In English Voices From Spain

Reversal print

Photo by David Paschke on Unsplash

Originally published in Spanish: “Positivado”. Rafa Latorre. El Mundo.

19th June 2018

El Roto has drawn a very reasonable cartoon and this has gotten him into trouble. It shows a couple wearing a traditional Catalan hat or barretina and holding a huge yellow ribbon. One of them is saying, “It’s a lasso, to hunt down those not wearing one”. Outrage. “Criminalization!”, yells the secessionist digital bunker. “A load of barf”, say some with such teflon-coated stomachs that even Clara Ponsatí’s castor oil hasn’t made them the slightest bit queasy.

As God always comes to the aid of good atheists, so to the aid of the cartoonist came a piece of news in La Vanguardia saying that the Catalan National Assembly was drawing up a list of patriotic businesses. This comes under the guise of “consumer responsibility towards the republic”. The shiny euphemism is a way to explain boycotts to a three-year-old, framing them in positive terms. One need not study Escohotado’s three-volume Los enemigos del comercio (Enemies of Commerce) to know that there’s no greater stupidity than boycotting those who buy more from you than they sell you. But Catalan nationalism has long abandoned any vestige of its much-trumpeted pragmatism.

The ANC’s patriotic list may result from stupidity or martyrdom, and it’s indeed likely that the two are not just compatible but actually inseparable. There may even be a third factor: malice, for it’s likely that in a strategy of ‘the worse, the better’, the leaders of the ANC enjoy the second half of the premise while leaving the first to the rest of the Catalan people.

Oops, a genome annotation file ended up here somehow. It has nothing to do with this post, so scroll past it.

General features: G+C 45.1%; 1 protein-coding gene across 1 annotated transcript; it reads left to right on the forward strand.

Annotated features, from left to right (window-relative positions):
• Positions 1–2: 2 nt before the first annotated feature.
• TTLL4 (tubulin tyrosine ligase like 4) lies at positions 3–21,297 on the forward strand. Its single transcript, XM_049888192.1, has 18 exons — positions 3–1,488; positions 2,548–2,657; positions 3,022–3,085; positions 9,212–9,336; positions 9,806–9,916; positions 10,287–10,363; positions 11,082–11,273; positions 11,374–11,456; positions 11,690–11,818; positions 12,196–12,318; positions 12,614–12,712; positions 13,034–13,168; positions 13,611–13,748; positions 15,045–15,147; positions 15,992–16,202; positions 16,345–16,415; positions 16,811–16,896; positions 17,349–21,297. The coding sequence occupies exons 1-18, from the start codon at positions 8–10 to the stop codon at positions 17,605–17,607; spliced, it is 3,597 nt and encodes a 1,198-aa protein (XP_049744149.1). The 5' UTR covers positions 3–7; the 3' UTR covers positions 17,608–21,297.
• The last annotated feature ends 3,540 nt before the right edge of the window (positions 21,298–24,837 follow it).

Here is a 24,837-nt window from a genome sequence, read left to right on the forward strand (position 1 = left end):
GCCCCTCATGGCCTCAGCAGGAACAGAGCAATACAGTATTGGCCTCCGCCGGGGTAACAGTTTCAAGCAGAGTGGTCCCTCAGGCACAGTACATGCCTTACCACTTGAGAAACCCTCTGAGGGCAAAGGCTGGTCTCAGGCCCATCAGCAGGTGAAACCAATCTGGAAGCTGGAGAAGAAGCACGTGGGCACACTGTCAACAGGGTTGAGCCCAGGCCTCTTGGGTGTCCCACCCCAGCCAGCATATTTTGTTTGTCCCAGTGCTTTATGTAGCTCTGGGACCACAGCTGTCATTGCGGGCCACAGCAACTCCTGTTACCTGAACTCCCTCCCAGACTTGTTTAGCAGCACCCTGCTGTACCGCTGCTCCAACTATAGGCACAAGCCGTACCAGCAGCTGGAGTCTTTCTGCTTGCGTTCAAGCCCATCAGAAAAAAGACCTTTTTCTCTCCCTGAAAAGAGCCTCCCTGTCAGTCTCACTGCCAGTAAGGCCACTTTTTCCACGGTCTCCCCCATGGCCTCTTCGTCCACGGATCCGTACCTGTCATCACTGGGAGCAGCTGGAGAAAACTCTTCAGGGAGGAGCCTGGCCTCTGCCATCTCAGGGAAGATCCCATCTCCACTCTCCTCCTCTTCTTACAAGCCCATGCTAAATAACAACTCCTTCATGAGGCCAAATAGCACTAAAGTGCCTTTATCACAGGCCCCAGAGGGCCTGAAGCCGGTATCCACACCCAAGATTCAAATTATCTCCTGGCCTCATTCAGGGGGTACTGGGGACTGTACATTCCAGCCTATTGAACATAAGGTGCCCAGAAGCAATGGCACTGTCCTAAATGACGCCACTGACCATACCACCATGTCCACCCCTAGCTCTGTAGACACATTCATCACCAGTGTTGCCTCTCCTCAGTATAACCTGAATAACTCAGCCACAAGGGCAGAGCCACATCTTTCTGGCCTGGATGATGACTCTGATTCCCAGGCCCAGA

The yellow ribbon is a reversal print of stigma, a patriotic mark that identifies those neglecting to wear it. Just like the relevance of a list of patriotic businesses lies in who isn’t included, with the ribbon the truly committed are those not wearing it.

Joaquim Torra was on the Catalan TV3 station the other day for an “institutional interview”, a sub-genre to add to the long list of inventions, prodigies and freaks of nature created by Catalonia’s patriotic journalism, with its special spot reserved for syndicated editorials. In short, it was the opposite of what Inés Arrimadas encountered when she visited the now governmental, and previously public, TV station. That day, the winner of the elections was asked why she and her party had failed to sing the Catalan anthem Els Segadors with everybody else in the regional Parliament. That’s a reversal print. A loud yell meant to make you hear the silence. The ribbon’s color is loud. Its presence is very visible, and so is its absence. El Roto–always hitting the nail on the head.

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